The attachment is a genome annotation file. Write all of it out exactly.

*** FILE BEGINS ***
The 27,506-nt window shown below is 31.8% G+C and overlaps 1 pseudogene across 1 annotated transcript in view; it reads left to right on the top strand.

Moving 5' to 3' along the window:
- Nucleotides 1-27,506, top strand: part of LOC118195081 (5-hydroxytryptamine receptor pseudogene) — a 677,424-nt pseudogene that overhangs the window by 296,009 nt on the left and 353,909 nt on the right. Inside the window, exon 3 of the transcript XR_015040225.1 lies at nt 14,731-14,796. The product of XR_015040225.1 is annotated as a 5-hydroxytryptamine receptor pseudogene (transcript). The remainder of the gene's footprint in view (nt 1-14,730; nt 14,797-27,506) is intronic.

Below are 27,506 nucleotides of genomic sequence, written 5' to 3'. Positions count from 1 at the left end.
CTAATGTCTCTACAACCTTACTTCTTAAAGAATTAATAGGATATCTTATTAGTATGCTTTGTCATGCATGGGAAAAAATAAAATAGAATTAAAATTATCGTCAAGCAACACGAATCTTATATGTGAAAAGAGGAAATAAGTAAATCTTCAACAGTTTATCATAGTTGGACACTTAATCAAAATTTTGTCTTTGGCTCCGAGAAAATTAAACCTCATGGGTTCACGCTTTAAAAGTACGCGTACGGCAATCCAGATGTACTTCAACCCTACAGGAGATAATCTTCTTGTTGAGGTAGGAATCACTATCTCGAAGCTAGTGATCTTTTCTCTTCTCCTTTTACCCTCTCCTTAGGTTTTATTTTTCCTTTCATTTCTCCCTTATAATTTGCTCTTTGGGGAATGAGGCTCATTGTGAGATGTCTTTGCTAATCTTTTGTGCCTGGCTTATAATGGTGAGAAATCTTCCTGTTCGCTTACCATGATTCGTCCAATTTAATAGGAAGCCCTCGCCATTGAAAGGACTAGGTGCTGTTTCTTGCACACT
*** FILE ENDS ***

The 27,506-nt window shown below is 31.8% G+C and overlaps 1 pseudogene across 1 annotated transcript in view; it reads left to right on the top strand.

Moving 5' to 3' along the window:
- Nucleotides 1-27,506, top strand: part of LOC118195081 (5-hydroxytryptamine receptor pseudogene) — a 677,424-nt pseudogene that overhangs the window by 296,009 nt on the left and 353,909 nt on the right. Inside the window, exon 3 of the transcript XR_015040225.1 lies at nt 14,731-14,796. The product of XR_015040225.1 is annotated as a 5-hydroxytryptamine receptor pseudogene (transcript). The remainder of the gene's footprint in view (nt 1-14,730; nt 14,797-27,506) is intronic.

Below are 27,506 nucleotides of genomic sequence, written 5' to 3'. Positions count from 1 at the left end.
CTAATGTCTCTACAACCTTACTTCTTAAAGAATTAATAGGATATCTTATTAGTATGCTTTGTCATGCATGGGAAAAAATAAAATAGAATTAAAATTATCGTCAAGCAACACGAATCTTATATGTGAAAAGAGGAAATAAGTAAATCTTCAACAGTTTATCATAGTTGGACACTTAATCAAAATTTTGTCTTTGGCTCCGAGAAAATTAAACCTCATGGGTTCACGCTTTAAAAGTACGCGTACGGCAATCCAGATGTACTTCAACCCTACAGGAGATAATCTTCTTGTTGAGGTAGGAATCACTATCTCGAAGCTAGTGATCTTTTCTCTTCTCCTTTTACCCTCTCCTTAGGTTTTATTTTTCCTTTCATTTCTCCCTTATAATTTGCTCTTTGGGGAATGAGGCTCATTGTGAGATGTCTTTGCTAATCTTTTGTGCCTGGCTTATAATGGTGAGAAATCTTCCTGTTCGCTTACCATGATTCGTCCAATTTAATAGGAAGCCCTCGCCATTGAAAGGACTAGGTGCTGTTTCTTGCACACT